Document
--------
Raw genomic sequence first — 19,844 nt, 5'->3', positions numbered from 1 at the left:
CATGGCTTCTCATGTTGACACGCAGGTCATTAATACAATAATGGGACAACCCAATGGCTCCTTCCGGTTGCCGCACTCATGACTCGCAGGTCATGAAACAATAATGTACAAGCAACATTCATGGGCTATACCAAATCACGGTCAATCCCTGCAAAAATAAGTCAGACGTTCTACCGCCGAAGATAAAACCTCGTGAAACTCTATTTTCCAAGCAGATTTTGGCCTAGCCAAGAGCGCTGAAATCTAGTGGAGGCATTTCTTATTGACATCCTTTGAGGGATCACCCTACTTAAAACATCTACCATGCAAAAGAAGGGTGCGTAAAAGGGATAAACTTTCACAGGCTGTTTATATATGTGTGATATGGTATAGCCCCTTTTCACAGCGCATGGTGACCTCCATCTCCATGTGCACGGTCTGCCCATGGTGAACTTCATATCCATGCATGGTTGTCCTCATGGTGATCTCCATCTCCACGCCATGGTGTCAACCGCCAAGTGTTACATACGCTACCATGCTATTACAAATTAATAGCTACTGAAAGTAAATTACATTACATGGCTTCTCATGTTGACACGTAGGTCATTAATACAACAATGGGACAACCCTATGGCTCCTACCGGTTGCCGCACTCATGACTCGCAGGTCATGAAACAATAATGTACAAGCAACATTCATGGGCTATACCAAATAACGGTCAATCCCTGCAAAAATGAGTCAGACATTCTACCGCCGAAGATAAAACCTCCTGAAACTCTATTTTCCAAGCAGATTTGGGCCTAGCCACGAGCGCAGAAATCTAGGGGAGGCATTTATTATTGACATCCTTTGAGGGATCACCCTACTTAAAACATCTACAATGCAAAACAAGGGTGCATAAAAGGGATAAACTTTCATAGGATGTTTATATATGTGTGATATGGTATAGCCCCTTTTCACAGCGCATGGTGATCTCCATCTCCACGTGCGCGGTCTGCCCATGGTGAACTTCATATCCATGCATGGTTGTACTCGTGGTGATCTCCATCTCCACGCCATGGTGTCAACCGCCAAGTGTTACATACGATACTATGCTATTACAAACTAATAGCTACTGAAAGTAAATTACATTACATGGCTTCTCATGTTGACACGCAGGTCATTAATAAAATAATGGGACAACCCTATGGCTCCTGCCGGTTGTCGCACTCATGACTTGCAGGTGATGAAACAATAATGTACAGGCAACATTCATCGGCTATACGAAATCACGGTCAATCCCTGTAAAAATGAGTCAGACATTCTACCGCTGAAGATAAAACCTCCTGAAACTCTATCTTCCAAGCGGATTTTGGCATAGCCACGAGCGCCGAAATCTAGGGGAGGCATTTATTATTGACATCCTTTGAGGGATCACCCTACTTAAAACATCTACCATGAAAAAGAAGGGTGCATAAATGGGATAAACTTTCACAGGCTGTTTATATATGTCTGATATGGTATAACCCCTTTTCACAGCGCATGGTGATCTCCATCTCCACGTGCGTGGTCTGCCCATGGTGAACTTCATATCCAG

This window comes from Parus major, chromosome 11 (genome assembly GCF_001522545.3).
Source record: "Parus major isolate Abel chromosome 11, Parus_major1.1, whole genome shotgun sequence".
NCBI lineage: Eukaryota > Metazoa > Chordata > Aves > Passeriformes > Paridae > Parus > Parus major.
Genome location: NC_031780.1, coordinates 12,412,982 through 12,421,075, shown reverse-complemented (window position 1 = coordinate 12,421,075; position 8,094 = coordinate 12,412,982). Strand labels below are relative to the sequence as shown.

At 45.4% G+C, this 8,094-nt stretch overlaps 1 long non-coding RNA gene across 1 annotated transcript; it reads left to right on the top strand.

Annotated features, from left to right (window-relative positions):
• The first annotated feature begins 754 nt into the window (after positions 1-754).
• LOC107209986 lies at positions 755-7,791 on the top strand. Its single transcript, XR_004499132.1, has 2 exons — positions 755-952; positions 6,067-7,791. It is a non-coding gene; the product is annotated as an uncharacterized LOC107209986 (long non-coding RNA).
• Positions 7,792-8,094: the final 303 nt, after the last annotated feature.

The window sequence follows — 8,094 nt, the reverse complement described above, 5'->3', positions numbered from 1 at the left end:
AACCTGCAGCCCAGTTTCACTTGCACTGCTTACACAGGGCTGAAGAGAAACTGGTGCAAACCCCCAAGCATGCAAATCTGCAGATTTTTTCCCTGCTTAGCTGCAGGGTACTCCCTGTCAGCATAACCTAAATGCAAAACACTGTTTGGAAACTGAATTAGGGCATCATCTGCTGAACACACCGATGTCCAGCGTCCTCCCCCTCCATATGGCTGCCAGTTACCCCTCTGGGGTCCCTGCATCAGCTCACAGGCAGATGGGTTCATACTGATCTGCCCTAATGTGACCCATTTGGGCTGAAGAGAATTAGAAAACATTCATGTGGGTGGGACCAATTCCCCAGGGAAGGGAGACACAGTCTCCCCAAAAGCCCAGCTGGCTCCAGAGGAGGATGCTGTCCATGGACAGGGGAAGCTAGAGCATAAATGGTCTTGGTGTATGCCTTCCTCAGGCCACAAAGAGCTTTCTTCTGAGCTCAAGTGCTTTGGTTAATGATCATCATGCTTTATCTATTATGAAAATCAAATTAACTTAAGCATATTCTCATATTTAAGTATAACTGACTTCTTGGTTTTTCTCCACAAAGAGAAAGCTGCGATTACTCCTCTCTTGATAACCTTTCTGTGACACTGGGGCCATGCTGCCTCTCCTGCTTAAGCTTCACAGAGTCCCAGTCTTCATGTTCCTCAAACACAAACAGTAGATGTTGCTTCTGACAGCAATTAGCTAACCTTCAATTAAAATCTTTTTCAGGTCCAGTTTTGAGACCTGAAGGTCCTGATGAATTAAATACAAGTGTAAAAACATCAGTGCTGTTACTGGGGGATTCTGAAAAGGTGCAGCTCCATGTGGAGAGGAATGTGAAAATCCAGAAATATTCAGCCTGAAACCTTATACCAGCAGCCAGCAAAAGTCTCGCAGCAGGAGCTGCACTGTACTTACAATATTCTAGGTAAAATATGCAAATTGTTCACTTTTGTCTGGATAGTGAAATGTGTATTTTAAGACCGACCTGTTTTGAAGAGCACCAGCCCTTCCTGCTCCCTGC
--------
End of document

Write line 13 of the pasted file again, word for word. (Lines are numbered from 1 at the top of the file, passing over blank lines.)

AACCTGCAGCCCAGTTTCACTTGCACTGCTTACACAGGGCTGAAGAGAAACTGGTGCAAACCCCCAAGCATGCAAATCTGCAGATTTTTTCCCTGCTTAGCTGCAGGGTACTCCCTGTCAGCATAACCTAAATGCAAAACACTGTTTGGAAACTGAATTAGGGCATCATCTGCTGAACACACCGATGTCCAGCGTCCTCCCCCTCCATATGGCTGCCAGTTACCCCTCTGGGGTCCCTGCATCAGCTCACAGGCAGATGGGTTCATACTGATCTGCCCTAATGTGACCCATTTGGGCTGAAGAGAATTAGAAAACATTCATGTGGGTGGGACCAATTCCCCAGGGAAGGGAGACACAGTCTCCCCAAAAGCCCAGCTGGCTCCAGAGGAGGATGCTGTCCATGGACAGGGGAAGCTAGAGCATAAATGGTCTTGGTGTATGCCTTCCTCAGGCCACAAAGAGCTTTCTTCTGAGCTCAAGTGCTTTGGTTAATGATCATCATGCTTTATCTATTATGAAAATCAAATTAACTTAAGCATATTCTCATATTTAAGTATAACTGACTTCTTGGTTTTTCTCCACAAAGAGAAAGCTGCGATTACTCCTCTCTTGATAACCTTTCTGTGACACTGGGGCCATGCTGCCTCTCCTGCTTAAGCTTCACAGAGTCCCAGTCTTCATGTTCCTCAAACACAAACAGTAGATGTTGCTTCTGACAGCAATTAGCTAACCTTCAATTAAAATCTTTTTCAGGTCCAGTTTTGAGACCTGAAGGTCCTGATGAATTAAATACAAGTGTAAAAACATCAGTGCTGTTACTGGGGGATTCTGAAAAGGTGCAGCTCCATGTGGAGAGGAATGTGAAAATCCAGAAATATTCAGCCTGAAACCTTATACCAGCAGCCAGCAAAAGTCTCGCAGCAGGAGCTGCACTGTACTTACAATATTCTAGGTAAAATATGCAAATTGTTCACTTTTGTCTGGATAGTGAAATGTGTATTTTAAGACCGACCTGTTTTGAAGAGCACCAGCCCTTCCTGCTCCCTGC